THE state government has launched a broad-brush investigation into the affairs Awabakal Aboriginal Land Council, and revealed that chairwoman Debbie Dates has been stood down from her position.
Minister for Aboriginal Affairs Leslie Williams revealed on Wednesday that she had appointed an investigator “into all of the affairs” of the land council.
It comes after an investigation by the Aboriginal Lands Act registrar, Stephen Wright, into “complaints about specific aspects of the Land Council’s governance and financial management revealed matters which clearly warrant a more comprehensive investigation”.
The investigation will go for three months, after which the investigator will provide a report to the Minister.
Ms Williams also revealed the registrar has suspended Ms Dates for two months from November 2 based on “findings of misconduct”.
Contacted by the Herald on Wednesday, both Ms Dates and Mr Green refused to comment on the reasons for the investigation, or address the Minister’s comments about the land council’s financial management.
Ms Dates would only say “I believe I’ve been doing the right thing and I’ve got nothing more to say”.
Deputy chairman Richard Green initially claimed not to know about the investigation, saying he was “on holidays”, and then that he had “been in meetings all day”.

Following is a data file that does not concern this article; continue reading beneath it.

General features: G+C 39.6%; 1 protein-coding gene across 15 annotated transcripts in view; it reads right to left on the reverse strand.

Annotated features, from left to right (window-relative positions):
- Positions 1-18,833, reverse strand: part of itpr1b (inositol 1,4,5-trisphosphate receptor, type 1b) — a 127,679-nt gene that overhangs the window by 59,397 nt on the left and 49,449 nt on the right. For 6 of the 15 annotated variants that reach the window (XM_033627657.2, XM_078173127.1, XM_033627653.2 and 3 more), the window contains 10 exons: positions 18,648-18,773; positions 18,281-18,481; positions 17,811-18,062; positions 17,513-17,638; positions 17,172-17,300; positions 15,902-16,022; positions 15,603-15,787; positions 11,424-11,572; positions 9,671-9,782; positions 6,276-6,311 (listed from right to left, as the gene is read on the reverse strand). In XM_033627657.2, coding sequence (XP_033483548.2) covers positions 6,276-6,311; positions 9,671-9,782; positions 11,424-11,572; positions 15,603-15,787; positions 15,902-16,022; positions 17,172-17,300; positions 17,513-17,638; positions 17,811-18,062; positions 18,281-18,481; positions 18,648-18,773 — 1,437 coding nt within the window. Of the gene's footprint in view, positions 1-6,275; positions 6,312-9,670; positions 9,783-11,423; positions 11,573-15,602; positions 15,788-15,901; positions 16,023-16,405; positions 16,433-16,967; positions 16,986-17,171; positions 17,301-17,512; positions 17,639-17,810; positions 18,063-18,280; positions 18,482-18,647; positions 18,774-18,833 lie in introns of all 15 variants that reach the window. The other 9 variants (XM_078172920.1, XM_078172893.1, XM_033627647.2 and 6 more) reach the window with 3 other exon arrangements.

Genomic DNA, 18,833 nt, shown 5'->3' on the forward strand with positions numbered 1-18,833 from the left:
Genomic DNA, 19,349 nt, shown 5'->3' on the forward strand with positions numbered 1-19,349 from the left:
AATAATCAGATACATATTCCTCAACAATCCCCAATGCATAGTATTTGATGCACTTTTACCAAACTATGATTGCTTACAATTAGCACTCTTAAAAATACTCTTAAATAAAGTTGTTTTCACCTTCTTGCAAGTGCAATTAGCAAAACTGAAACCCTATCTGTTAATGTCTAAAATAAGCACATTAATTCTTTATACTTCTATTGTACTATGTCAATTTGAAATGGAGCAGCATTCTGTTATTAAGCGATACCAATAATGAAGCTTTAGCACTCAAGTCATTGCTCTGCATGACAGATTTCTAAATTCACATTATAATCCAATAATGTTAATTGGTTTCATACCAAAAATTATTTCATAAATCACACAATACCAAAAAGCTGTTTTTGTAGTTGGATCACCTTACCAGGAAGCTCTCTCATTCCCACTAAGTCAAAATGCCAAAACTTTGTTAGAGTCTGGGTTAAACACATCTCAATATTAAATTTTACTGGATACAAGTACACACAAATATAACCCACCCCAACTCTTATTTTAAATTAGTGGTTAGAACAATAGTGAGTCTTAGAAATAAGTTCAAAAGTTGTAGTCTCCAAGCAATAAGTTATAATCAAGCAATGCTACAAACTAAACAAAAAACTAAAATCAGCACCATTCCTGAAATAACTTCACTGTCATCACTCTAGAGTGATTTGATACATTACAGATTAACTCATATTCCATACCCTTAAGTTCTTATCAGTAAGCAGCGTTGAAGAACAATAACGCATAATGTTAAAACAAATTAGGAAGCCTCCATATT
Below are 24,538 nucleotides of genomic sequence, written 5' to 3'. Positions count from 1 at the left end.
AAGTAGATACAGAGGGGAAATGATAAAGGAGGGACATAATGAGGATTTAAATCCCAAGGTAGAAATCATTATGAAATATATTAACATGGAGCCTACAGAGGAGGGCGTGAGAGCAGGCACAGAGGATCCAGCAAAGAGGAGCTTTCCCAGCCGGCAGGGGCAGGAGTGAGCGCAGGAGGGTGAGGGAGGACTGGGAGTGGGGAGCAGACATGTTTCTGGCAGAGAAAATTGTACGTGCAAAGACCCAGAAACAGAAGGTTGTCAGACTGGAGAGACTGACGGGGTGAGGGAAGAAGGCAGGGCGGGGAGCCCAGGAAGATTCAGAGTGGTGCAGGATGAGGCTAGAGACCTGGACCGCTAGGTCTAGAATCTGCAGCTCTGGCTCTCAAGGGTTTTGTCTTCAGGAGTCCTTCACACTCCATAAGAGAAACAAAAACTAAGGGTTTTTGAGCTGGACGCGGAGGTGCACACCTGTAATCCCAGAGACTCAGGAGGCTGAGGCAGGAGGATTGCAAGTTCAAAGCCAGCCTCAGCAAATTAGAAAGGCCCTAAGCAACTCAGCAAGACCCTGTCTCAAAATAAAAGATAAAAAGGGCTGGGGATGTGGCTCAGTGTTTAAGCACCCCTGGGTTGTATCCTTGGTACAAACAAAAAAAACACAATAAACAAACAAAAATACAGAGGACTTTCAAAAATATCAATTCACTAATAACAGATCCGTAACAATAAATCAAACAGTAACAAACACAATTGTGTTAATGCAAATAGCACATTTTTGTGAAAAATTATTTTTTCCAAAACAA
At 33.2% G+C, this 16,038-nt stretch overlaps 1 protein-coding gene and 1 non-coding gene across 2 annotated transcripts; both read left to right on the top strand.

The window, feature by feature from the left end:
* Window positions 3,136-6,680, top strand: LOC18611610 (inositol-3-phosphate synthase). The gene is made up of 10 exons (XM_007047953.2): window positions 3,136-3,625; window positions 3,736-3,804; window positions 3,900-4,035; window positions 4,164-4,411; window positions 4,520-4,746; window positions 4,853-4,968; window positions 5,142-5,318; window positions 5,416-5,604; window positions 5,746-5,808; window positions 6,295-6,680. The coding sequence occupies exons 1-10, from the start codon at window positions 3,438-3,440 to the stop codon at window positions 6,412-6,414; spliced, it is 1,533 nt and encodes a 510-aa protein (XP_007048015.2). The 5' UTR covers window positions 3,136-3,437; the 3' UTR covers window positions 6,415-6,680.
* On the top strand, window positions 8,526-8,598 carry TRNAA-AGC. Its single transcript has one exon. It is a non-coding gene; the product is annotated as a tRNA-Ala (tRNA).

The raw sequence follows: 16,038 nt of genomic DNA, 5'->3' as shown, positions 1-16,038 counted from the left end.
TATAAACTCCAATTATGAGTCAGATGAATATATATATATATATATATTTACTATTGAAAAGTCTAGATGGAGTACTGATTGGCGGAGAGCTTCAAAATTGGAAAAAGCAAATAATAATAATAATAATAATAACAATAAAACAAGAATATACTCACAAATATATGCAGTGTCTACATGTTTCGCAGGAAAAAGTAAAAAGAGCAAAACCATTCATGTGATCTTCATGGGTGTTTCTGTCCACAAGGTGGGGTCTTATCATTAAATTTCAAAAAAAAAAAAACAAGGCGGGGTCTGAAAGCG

Asked if the investigation put the land council’s plans at risk, Mr Green then said “put it this way, I’ve got no comment for you about anything and I’m not saying anything”.
The investigation raises questions about Awabakal’s ambitious plan to redevelop the Newcastle Post Office.
Mr Wright recommended the investigation after previously looking into allegations relating to "governance" problems at the council.
In July the Herald reported it had cleared former chief executive Steven Slee of any wrongdoing.
Mr Slee was stood down in February after chairwoman Debbie Dates and deputy chairman Richard Green verbally advised him to stop attending work.
He could not be contacted for comment before deadline.